Campus is alive with the sound of music
Cordero Reid/Sun Star Reporter
February 12, 2013
The music department and the College of Liberal Arts put on the New Music Festival last weekend, featuring music composed during and after the twentieth century. The festival started on Thursday, Feb. 7 with the weekly Music at One concert.
The first day of the music festival was intended to introduce music from recent decades ranging from the 20s to the 60s. The range of years was expressed with pieces such as “Sonata for Two Clarinets” (1918) by Francis Poulnec to “Tsunami I” by Etsuko Kimura Pederson (2012). “Tsunami I” was written specifically for the New Music Festival. It was performed by the composer herself and various faculty.
Following Music at One on Thursday, the Wood Center was filled with orchestral music put on by participants and students playing Terry Riley’s “In C” (1964) for an hour and half.During the second day, the festival featured faculty composed and performed pieces in the Davis Concert Hall.
On Saturday, the festival featured The Fourth Wall, an ensemble of traveling guest performers that is a mix of musicians and dancers. They are comprised of flutist Hilary Abigana, bass trombonist C. Neil Parsons and percussionist Greg Jukes. They have been playing together since 2010 and aim to reinterpret and commission works to make the music memorable and fresh for the audience and aspiring students of music.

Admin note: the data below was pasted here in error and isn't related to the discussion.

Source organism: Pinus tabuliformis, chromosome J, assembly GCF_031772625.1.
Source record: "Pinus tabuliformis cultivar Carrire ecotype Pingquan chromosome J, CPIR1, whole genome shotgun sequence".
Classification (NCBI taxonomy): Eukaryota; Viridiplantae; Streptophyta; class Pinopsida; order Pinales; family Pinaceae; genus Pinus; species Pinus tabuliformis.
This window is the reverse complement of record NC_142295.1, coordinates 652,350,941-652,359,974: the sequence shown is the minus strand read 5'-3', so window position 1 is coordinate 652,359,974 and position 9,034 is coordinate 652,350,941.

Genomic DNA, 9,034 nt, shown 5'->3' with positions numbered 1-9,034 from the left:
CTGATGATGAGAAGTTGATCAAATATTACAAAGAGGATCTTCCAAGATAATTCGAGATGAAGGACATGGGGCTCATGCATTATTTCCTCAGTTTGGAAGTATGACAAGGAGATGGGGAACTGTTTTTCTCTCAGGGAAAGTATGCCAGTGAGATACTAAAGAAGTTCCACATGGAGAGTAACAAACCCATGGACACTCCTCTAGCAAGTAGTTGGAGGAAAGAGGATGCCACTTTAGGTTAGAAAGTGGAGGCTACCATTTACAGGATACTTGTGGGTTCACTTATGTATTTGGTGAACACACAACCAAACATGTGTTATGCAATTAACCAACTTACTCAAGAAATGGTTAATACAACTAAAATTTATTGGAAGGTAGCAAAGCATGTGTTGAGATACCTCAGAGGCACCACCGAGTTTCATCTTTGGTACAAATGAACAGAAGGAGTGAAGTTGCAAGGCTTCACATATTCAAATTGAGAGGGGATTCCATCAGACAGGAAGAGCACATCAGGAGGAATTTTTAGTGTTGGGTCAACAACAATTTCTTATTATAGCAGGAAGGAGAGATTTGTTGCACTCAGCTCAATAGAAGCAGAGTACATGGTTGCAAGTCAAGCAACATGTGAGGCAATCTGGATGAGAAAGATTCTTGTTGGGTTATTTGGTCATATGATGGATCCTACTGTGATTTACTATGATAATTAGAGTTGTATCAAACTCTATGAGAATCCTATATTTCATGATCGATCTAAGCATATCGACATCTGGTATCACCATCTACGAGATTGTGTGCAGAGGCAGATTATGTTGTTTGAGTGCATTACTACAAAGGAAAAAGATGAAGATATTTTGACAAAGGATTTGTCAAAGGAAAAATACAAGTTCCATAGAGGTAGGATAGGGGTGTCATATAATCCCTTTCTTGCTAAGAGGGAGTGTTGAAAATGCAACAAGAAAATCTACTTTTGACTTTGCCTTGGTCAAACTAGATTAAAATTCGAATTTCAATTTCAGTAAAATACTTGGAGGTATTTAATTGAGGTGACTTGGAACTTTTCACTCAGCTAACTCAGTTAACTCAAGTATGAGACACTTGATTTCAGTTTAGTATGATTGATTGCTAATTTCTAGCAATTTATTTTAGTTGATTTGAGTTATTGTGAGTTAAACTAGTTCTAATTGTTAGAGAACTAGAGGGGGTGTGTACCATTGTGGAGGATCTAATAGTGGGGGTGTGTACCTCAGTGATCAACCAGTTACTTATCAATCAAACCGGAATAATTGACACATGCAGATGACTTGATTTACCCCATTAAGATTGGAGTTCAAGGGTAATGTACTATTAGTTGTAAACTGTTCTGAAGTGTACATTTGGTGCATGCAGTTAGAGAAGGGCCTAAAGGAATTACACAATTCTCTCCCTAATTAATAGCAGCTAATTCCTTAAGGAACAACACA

“We decided that we wanted to take that interdisciplinary approach and make it chamber music for all audiences,” Parsons said. The show was a lively end to a long weekend of music.
The 2013 Interim Artistic Director Bonnie Whiting Smith worked with Parsons years ago on a story telling project for children. When she was faced with the challenge of setting up the festival, Smith had some money to bring up guest artist and invited the ensemble to UAF. The trio had not been to Alaska before the festival.
Their performance was unique and at times confusing, but overall entertaining. The “Fourth wall” is a term that performers use to refer to the audience. When the performer or actor “breaks” the forth wall it means that they are aware of the audience have included or acknowledged them.
“I find it more interesting when I perform [Subadobe] when I am not entirely sure what I am going to do” Parsons said when explaining his performance piece “Subadobe” (1993) by Fredrik Hogberg. He jumped around stage with his trombone like a child throwing a tantrum and ran through the audience.
“Using theater and dance can broaden our creative palate,” Parsons said.
Update February 24, 2012: It has come to our attention that Pederson’s last name was originally spelled incorrectly as well as the name of the song composed by Pederson. We apologize for the mistake.